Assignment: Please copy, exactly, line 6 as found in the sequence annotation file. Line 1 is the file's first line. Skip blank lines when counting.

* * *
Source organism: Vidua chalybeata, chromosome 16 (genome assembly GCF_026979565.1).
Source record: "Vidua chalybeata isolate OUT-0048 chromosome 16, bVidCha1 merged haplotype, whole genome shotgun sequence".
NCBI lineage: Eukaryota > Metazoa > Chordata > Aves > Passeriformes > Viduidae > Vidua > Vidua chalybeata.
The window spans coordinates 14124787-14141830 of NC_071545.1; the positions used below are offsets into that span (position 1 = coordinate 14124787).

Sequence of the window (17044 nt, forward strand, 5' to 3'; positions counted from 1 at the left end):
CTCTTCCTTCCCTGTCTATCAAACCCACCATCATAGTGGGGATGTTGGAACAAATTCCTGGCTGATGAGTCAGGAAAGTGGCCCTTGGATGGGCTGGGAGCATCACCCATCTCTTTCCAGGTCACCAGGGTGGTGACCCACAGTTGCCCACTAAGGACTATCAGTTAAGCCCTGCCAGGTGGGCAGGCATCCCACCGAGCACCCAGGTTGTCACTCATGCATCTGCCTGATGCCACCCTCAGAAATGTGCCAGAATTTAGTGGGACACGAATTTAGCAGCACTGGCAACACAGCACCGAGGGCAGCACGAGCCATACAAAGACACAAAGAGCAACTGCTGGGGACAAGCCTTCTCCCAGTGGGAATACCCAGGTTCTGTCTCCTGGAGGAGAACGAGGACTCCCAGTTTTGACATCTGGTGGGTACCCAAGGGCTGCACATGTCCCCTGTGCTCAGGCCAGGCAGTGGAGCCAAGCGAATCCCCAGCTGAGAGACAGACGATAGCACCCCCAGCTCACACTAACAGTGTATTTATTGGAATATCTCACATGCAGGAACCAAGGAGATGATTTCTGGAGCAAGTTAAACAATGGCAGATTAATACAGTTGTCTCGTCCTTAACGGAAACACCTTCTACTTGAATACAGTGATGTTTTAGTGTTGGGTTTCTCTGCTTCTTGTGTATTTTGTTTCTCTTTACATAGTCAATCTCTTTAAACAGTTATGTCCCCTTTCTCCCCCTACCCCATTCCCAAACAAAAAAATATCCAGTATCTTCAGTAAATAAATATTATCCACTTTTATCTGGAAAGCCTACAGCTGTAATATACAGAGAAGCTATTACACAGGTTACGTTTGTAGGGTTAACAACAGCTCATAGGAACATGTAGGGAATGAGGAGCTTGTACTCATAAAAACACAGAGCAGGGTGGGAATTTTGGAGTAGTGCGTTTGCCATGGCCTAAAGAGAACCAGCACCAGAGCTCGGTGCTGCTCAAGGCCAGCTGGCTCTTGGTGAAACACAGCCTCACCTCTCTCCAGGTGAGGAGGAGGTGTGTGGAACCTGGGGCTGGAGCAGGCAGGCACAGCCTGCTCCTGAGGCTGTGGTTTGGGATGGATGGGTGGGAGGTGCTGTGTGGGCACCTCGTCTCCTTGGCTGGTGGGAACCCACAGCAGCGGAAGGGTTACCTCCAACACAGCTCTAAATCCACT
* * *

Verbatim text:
CTCTTCCTTCCCTGTCTATCAAACCCACCATCATAGTGGGGATGTTGGAACAAATTCCTGGCTGATGAGTCAGGAAAGTGGCCCTTGGATGGGCTGGGAGCATCACCCATCTCTTTCCAGGTCACCAGGGTGGTGACCCACAGTTGCCCACTAAGGACTATCAGTTAAGCCCTGCCAGGTGGGCAGGCATCCCACCGAGCACCCAGGTTGTCACTCATGCATCTGCCTGATGCCACCCTCAGAAATGTGCCAGAATTTAGTGGGACACGAATTTAGCAGCACTGGCAACACAGCACCGAGGGCAGCACGAGCCATACAAAGACACAAAGAGCAACTGCTGGGGACAAGCCTTCTCCCAGTGGGAATACCCAGGTTCTGTCTCCTGGAGGAGAACGAGGACTCCCAGTTTTGACATCTGGTGGGTACCCAAGGGCTGCACATGTCCCCTGTGCTCAGGCCAGGCAGTGGAGCCAAGCGAATCCCCAGCTGAGAGACAGACGATAGCACCCCCAGCTCACACTAACAGTGTATTTATTGGAATATCTCACATGCAGGAACCAAGGAGATGATTTCTGGAGCAAGTTAAACAATGGCAGATTAATACAGTTGTCTCGTCCTTAACGGAAACACCTTCTACTTGAATACAGTGATGTTTTAGTGTTGGGTTTCTCTGCTTCTTGTGTATTTTGTTTCTCTTTACATAGTCAATCTCTTTAAACAGTTATGTCCCCTTTCTCCCCCTACCCCATTCCCAAACAAAAAAATATCCAGTATCTTCAGTAAATAAATATTATCCACTTTTATCTGGAAAGCCTACAGCTGTAATATACAGAGAAGCTATTACACAGGTTACGTTTGTAGGGTTAACAACAGCTCATAGGAACATGTAGGGAATGAGGAGCTTGTACTCATAAAAACACAGAGCAGGGTGGGAATTTTGGAGTAGTGCGTTTGCCATGGCCTAAAGAGAACCAGCACCAGAGCTCGGTGCTGCTCAAGGCCAGCTGGCTCTTGGTGAAACACAGCCTCACCTCTCTCCAGGTGAGGAGGAGGTGTGTGGAACCTGGGGCTGGAGCAGGCAGGCACAGCCTGCTCCTGAGGCTGTGGTTTGGGATGGATGGGTGGGAGGTGCTGTGTGGGCACCTCGTCTCCTTGGCTGGTGGGAACCCACAGCAGCGGAAGGGTTACCTCCAACACAGCTCTAAATCCACT